The whole program is split between a handful of modules. The input is collected with one, and that's the one I updated, but I didn't intentionally change any of the input variables. The computations all take place in a few modules that have not been touched yet. So, if there is a remaining discrepancy, it has to be in the data collection module.

If you still see the discrepancy, please try running the "DETAIL RESULTS" option, and see what the year-by-year data look like.

I'll look at additional withdrawal changes, but I'm a bit worried that the input is too long already. I'll put this one into my list of "how can I do this" updates. Maybe an optional additional window? An interim idea for investigating your situation is to treat your portflio as two portfolios, one with 3 changes, and the other with three different changes. You might be able to

I do have one question though -- why change the withdraway in year zero? Oops, I just saw it was non-inflation adjusted. Must be a fixed pension.

Stevelb, I hope to incorporate new data in a few weeks. All the percentages will shift slightly, as we'll be using 132 years of data instead of 131, but those shifts will be pretty small.

What devastates portfolios is bad early years, not bad late years. When the portfolio gets clobbered two or three years in a row at the beginning, it seems to fail early. If it gets off to a good start, it soars.

So, I'm not expecting dramatic changes once the model includes the 2001 data. The "bad years" of the 1960s (1964-69) are already showing up as bad years, and withdrawals much over 4% are already showing as failing years for retirements in those years. Thus, the 2001 numbers will not change the outcome by much at all.

Thanks again for the feedback! Keep it coming!

Dory36
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Re: New version of FIRECalc for testing
Old 11-21-2002, 08:34 AM   #6
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Re: New version of FIRECalc for testing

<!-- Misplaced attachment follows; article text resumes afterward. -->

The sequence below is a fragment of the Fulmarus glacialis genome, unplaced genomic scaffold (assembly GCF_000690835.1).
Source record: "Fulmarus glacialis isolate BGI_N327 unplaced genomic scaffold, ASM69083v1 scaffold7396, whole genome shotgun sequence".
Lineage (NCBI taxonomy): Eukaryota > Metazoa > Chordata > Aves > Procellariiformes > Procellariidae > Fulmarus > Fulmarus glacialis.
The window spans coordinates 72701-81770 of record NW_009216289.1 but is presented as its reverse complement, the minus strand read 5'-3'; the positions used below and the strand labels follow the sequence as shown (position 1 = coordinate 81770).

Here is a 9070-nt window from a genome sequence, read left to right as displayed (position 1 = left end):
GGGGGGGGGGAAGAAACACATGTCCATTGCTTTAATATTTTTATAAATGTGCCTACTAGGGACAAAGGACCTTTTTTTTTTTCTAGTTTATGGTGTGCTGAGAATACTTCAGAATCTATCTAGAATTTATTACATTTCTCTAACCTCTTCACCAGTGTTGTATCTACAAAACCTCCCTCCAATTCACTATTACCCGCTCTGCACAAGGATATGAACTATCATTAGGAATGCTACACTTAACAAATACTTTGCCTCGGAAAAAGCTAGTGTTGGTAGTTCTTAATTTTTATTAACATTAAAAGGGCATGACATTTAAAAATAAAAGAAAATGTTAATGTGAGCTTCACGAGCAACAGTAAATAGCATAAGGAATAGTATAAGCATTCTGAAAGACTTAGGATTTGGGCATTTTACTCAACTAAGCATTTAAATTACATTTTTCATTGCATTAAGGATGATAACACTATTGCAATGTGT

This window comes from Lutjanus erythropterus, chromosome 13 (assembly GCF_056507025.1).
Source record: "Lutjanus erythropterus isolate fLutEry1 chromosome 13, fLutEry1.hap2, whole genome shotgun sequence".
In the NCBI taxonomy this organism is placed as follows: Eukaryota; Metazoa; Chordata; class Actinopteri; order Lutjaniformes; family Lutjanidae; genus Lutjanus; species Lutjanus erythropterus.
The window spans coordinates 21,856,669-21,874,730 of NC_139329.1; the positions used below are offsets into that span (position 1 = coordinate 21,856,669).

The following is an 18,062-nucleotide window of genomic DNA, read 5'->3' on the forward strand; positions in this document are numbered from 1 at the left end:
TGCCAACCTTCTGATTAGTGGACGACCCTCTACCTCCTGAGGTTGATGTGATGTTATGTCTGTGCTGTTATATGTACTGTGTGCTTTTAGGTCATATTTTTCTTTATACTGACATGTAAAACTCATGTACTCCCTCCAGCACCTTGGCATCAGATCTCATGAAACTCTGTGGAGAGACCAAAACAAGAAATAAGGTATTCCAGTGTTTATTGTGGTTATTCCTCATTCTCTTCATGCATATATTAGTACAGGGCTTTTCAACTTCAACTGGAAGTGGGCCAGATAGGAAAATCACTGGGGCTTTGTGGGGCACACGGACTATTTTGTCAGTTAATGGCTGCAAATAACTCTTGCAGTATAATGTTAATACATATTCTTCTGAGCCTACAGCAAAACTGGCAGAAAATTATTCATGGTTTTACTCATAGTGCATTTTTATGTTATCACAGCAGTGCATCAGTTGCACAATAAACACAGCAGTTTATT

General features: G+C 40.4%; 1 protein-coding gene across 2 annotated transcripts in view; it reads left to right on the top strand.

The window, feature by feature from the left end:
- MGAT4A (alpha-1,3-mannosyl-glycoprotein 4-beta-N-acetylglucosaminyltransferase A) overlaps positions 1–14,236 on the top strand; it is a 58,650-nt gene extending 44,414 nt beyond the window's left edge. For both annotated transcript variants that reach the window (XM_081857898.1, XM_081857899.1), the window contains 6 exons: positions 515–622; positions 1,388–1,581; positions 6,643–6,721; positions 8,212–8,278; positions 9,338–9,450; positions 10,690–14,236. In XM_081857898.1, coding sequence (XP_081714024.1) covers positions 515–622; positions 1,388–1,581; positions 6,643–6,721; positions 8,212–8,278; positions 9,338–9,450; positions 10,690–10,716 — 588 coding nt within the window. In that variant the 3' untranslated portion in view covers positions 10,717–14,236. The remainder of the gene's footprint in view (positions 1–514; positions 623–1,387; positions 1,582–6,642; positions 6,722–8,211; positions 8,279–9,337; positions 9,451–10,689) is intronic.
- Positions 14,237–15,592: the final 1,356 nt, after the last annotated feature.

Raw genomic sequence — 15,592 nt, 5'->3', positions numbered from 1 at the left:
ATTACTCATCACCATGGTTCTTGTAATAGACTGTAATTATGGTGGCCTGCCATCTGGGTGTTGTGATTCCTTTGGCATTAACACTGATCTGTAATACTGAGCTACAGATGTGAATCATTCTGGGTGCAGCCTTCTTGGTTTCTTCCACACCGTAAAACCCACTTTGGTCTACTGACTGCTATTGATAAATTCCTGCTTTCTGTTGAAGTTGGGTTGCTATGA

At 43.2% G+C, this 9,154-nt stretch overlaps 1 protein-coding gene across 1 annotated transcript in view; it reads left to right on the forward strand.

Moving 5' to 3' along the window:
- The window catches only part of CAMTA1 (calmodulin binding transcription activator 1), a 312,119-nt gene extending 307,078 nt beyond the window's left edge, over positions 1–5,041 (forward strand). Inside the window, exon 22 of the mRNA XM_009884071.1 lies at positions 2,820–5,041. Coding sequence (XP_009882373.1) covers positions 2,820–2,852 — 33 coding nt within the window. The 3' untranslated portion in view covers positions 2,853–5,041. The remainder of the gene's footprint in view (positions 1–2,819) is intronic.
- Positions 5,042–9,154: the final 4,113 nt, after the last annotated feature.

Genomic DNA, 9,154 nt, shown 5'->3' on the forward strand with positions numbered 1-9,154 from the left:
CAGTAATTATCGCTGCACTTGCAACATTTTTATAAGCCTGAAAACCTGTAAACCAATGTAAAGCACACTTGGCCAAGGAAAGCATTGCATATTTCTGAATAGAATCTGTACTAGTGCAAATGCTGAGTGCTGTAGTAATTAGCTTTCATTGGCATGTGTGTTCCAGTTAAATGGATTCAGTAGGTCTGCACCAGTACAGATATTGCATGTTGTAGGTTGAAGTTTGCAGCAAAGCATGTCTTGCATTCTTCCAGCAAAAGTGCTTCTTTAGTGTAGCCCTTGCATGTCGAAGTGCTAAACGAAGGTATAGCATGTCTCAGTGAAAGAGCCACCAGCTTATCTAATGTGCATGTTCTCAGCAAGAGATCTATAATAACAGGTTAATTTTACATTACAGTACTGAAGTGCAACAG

Ok. I tried it again and still got different results. BUT, this time I investigated a little further and here's what I found.

It appears that the order in which the data is entered may vary the results.

Using the data described in my previous post (in the new model) I entered the withdrawals first in the order of Yr 0 under "your social security", yr 12 under "spouce's social security" and yr 11 under "additional withdrawal change". This yielded a survival rate of 89.2.

Then I switched yr 0 and yr 12. Entering yr 12 under "your social security" and yr 0 under "spouces social security". This yielded a survival rate of 93.1.
Yes, I did remember enter the change for inflation adjustment indicator.

Interesting.

I tried it three times (doesn't mean I didn't make the same mistake each time).

PS. The same problem exists in the old version. That's why I was getting different results.

Hope this helps.

Moguls
(still trying)
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Re: New version of FIRECalc for testing
Old 11-21-2002, 05:54 PM   #7
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Re: New version of FIRECalc for testing

Moguls,

THANKS! That identified a bug in the original, which I now located and fixed in the new version. I'll go back and fix it in the original as well.

Due to a programming typo, withdrawal 2 was using the inflation/no-inflation selection from withdrawal 1.

I fixed that in the new version now.

Also, I took your suggestion, and added 2 more changes in withdrawals over the years, and 1 more lump sum.

Please keep the feedback coming!

Dory36
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Re: New version of FIRECalc for testing
Old 11-21-2002, 06:10 PM   #8
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Re: New version of FIRECalc for testing

The old version fix has been applied as well.

Try again, Moguls. Thanks for your feedback and patience.

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Re: New version of FIRECalc for testing
Old 11-22-2002, 08:49 AM   #9
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Re: New version of FIRECalc for testing